Ruskin Bond’s short stories drip with warmth, gentleness and silently say that life is beautiful
Sebati Iyengar Mumbai
What can one say about a writer whose career has spanned more than half a century—and is still as vibrant and fresh as ever? More than a generation of adults today have grown up reading the beautiful stories of Ruskin Bond, set in the tranquil hills above Dehradun. His latest collection, A Gathering of Friends—My Favourite Stories has been handpicked by the author himself and each story is a testament to
There are already plenty of anthologies of Ruskin Bond stories available—both bigger and smaller than the latest edition. This one captures the famous stories—be it “Rusty,” “Time Stops at Shamli,” “Love is a Sad Song,” or “The Blue Umbrella”—as well as lesser known anecdotes like “Grandfather Fights an Ostrich” and “Remember this Day”. The stories vary in length—from three-page anecdotes like “Grandfather Fights an Ostrich” to a long story like “Time Stops at Shamli.” However, as the author writes in his introduction, his stories are more character sketches than plot-driven tales. Thus, he calls them “friends” in the title.
The closest match to his style is perhaps Alexandre Mccall Smith, author of the famous series that begins with The No.1 Ladies Detective Agency. The writing is very simple, charged with telling a story without any pretentions or embellishments. The stories are poignant vignettes about the ups and downs of human life. There is violence— of nature in the flooding river in “Angry River”, of the man-eating leopard in “Panther’s Moon”, or of man such as the greed of Ram Bharosa for“The Blue Umbrella” or even desire in “Love is a Sad Song”. Yet, each sentence drips with gentleness, warmth and love; silently saying that all of life is beautiful.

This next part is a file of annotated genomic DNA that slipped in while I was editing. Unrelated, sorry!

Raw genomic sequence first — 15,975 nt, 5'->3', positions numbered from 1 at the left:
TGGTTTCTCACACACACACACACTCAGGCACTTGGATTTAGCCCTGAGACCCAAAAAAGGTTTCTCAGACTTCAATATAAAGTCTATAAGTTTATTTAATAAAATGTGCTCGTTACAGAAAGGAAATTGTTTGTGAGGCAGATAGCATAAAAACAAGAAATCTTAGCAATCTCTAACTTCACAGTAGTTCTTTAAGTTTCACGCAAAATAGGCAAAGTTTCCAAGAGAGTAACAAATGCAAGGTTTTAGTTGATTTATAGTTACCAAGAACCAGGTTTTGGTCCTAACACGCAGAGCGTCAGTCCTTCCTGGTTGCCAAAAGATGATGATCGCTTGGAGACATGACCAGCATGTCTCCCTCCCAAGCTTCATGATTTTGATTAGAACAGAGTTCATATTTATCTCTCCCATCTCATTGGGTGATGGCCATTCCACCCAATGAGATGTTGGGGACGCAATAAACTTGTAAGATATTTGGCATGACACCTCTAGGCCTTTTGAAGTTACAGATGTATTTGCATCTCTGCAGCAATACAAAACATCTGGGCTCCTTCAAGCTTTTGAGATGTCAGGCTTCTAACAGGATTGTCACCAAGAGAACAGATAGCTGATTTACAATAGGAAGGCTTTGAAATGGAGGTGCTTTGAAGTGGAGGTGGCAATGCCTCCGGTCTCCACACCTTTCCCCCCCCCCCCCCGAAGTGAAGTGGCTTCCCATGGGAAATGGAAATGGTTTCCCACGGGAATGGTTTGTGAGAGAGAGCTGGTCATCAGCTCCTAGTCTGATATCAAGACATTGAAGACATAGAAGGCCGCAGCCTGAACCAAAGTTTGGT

Bond’s language is distinct from most other contemporary English authors. It is simple without being simplistic and colloquial. Yet it is rich in evocative meaning. Metaphors, similes and all other ornaments are used sparingly. Take this paragraph from “The Blue Umbrella”: The rains set in, and the sun only made brief appearances. The hills turned a lush green. Ferns sprang up on walls and tree trunks. Giant lilies reared like leopards from the tall grass. A white mist coiled and uncoiled as it floated up from the valley. It conveys a mastery over the language which doesn’t need to boast.
Take another sentence from “Panther’s Moon”: Suraj stared out at the darkness, thinking of the lonely cutting in the forest and the watchman with the lamp who would always remain a firefly for those travelling thousands as he lit up the darkness for steam engines and leopards. Colloquial terms like cutting creep in with metaphors of fireflies, while the specifics like Suraj become the general —all of us travelling in trains. Bond is clearly a writer who knows his craft to perfection.
It is never very clear where Bond’s autobiography ends and his fiction begins. All of the stories have a little bit of himself, a little of the people and landscape of Dehradun and a little bit more of life everywhere. Perhaps that is what makes his fiction utterly believable and easy to relate to—whatever happens could have happened to you as well, anywhere!
Surprisingly, this collection includes none of his ghost stories or any of his fiction written for adults, like “The Sensualist” or “Scenes from a Writer’s life”.
But that is not to say that these stories lack depth. Bond’s writing is a disturbing reminder that in our hectic, practical lives filled with material concerns, authenticity is priceless. His life and his work breathe authenticity from every page, which makes his work uniquely lovable. Perhaps the best gift we can give our children is a
book by Ruskin Bond, and hope that they learn to love the world as deeply as he does.